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Are you a Canadian citizen considering a mortgage on a Florida property? If so, read on because we’ll tell you everything you need to know about foreign national financing in the Sunshine State.

Some say that getting a mortgage in the U.S. is a complex process, particularly for non-residents. But as someone who’s been a mortgage professional on both sides of the border for years, I can tell you that’s not true, assuming you have the right guidance.

This comprehensive guide will demystify the Florida mortgages for Canadians, helping you make an informed decision.

The Best Mortgage Advice You Can Get

My husband and I moved from Canada to Florida a few years back. We financed our first home, and boy, was it a nightmare. What I learned in that experience inspired me to never let this same thing happen to my clients.

I'll spare you the details but suffice it to say, the documentation process was like pulling teeth, the mortgage banker made numerous mistakes, the lender did not honour its initial rate guarantee, and there were surprise fees galore.

At Huli Financial, we hate surprises, and our clients do too. We go out of our way to stick handle the process to make the process feel seamless.

In that spirit, here are six things to remember when applying for a mortgage as a Canadian:

1. Consider all your options

If you have ample liquid assets in Canada, you can pay for a Florida property in Cash. Sellers like cash buyers, and it cuts down your initial fees. 51% of Canadians made all-cash purchases in 2022, according to the National Association of Realtors (NAR).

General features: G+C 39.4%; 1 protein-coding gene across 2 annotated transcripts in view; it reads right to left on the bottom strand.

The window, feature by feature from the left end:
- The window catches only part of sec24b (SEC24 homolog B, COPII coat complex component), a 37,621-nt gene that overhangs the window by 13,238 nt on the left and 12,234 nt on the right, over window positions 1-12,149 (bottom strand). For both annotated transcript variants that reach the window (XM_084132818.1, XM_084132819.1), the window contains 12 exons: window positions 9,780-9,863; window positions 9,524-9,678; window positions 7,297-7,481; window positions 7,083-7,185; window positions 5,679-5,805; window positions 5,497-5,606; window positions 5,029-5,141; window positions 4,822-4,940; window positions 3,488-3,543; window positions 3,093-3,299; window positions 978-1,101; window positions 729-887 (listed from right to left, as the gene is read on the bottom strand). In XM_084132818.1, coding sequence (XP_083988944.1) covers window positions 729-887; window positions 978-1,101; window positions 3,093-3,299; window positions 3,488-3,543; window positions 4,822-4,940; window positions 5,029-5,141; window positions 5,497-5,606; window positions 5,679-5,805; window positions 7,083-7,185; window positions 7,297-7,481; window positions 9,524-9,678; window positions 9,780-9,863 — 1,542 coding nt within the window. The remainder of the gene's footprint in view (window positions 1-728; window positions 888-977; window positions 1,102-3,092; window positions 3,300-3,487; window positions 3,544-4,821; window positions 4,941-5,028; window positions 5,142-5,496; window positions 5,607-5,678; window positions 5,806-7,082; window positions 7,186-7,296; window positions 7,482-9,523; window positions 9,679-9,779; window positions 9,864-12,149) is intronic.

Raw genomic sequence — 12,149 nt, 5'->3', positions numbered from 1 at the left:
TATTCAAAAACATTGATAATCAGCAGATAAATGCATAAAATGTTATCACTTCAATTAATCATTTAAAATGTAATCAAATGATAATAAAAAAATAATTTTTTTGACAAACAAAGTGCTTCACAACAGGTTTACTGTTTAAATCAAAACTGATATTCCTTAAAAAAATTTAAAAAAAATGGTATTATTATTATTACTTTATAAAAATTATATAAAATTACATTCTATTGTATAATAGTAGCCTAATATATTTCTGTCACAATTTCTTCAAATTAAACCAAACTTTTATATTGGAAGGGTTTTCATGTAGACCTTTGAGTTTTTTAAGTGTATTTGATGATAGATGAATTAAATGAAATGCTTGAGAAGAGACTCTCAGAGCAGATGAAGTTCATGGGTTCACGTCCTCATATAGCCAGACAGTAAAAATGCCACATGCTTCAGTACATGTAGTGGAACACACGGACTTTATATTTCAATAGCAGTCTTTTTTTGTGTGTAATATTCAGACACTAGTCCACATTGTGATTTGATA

The risks are:

  • You may be able to earn a higher return investing that case elsewhere, versus tying it up in a property
  • Investors lose the tax deduction on interest expense
  • You may or may not time the currency exchange well, whereas a mortgage spreads out currency risk over time.

If you'll retain a Canadian property and have enough equity, you can also use a HELOC or equity take-out mortgage on your Canadian home to fund the Florida purchase. Our Canadian affiliate, whom we work closely with, can help you with that — as it's sometimes more cost-effective. It also lets you make payments in Canadian dollars.

2. Not all Florida lenders are created equal

Most lenders in the state will not lend to Canadian buyers unless they're permanent residents. The ones that will lend range from fantastic to horrid. Experience has taught us which lenders to avoid, and which want to make your experience a positive one.

As brokers, we can also connect you with lenders willing to provide common sense financing solutions designed specifically for foreign nationals and temporary U.S residents with harder-to-prove income situations.

3. Good credit helps